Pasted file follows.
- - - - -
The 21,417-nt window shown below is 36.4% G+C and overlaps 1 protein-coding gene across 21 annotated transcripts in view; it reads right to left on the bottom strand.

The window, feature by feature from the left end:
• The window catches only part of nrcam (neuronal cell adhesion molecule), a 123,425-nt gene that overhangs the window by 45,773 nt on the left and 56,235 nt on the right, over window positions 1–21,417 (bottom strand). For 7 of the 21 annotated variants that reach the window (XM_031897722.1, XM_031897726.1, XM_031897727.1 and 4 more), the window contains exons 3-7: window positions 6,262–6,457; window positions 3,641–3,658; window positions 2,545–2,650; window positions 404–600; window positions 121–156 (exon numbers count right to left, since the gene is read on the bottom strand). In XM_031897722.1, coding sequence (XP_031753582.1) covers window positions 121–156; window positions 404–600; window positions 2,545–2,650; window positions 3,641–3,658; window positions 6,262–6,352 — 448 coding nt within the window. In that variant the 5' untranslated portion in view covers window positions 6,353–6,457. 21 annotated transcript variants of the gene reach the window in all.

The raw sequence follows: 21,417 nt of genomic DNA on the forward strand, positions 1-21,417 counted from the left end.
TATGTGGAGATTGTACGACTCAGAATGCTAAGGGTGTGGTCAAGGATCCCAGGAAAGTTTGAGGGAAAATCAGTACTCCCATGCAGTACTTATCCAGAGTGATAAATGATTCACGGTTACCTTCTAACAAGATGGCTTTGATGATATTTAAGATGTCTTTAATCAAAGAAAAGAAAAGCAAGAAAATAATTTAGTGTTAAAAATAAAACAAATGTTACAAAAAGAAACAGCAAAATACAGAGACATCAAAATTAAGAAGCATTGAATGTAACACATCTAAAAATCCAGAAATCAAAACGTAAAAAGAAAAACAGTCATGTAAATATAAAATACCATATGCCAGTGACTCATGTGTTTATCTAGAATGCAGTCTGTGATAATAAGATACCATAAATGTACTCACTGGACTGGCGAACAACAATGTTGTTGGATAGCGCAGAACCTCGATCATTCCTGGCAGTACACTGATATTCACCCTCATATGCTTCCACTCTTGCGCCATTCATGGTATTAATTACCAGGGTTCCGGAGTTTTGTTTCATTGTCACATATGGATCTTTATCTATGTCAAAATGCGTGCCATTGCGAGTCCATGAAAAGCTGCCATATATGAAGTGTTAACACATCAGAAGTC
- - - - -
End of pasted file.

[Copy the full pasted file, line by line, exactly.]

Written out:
The 21,417-nt window shown below is 36.4% G+C and overlaps 1 protein-coding gene across 21 annotated transcripts in view; it reads right to left on the bottom strand.

The window, feature by feature from the left end:
• The window catches only part of nrcam (neuronal cell adhesion molecule), a 123,425-nt gene that overhangs the window by 45,773 nt on the left and 56,235 nt on the right, over window positions 1–21,417 (bottom strand). For 7 of the 21 annotated variants that reach the window (XM_031897722.1, XM_031897726.1, XM_031897727.1 and 4 more), the window contains exons 3-7: window positions 6,262–6,457; window positions 3,641–3,658; window positions 2,545–2,650; window positions 404–600; window positions 121–156 (exon numbers count right to left, since the gene is read on the bottom strand). In XM_031897722.1, coding sequence (XP_031753582.1) covers window positions 121–156; window positions 404–600; window positions 2,545–2,650; window positions 3,641–3,658; window positions 6,262–6,352 — 448 coding nt within the window. In that variant the 5' untranslated portion in view covers window positions 6,353–6,457. 21 annotated transcript variants of the gene reach the window in all.

The raw sequence follows: 21,417 nt of genomic DNA on the forward strand, positions 1-21,417 counted from the left end.
TATGTGGAGATTGTACGACTCAGAATGCTAAGGGTGTGGTCAAGGATCCCAGGAAAGTTTGAGGGAAAATCAGTACTCCCATGCAGTACTTATCCAGAGTGATAAATGATTCACGGTTACCTTCTAACAAGATGGCTTTGATGATATTTAAGATGTCTTTAATCAAAGAAAAGAAAAGCAAGAAAATAATTTAGTGTTAAAAATAAAACAAATGTTACAAAAAGAAACAGCAAAATACAGAGACATCAAAATTAAGAAGCATTGAATGTAACACATCTAAAAATCCAGAAATCAAAACGTAAAAAGAAAAACAGTCATGTAAATATAAAATACCATATGCCAGTGACTCATGTGTTTATCTAGAATGCAGTCTGTGATAATAAGATACCATAAATGTACTCACTGGACTGGCGAACAACAATGTTGTTGGATAGCGCAGAACCTCGATCATTCCTGGCAGTACACTGATATTCACCCTCATATGCTTCCACTCTTGCGCCATTCATGGTATTAATTACCAGGGTTCCGGAGTTTTGTTTCATTGTCACATATGGATCTTTATCTATGTCAAAATGCGTGCCATTGCGAGTCCATGAAAAGCTGCCATATATGAAGTGTTAACACATCAGAAGTC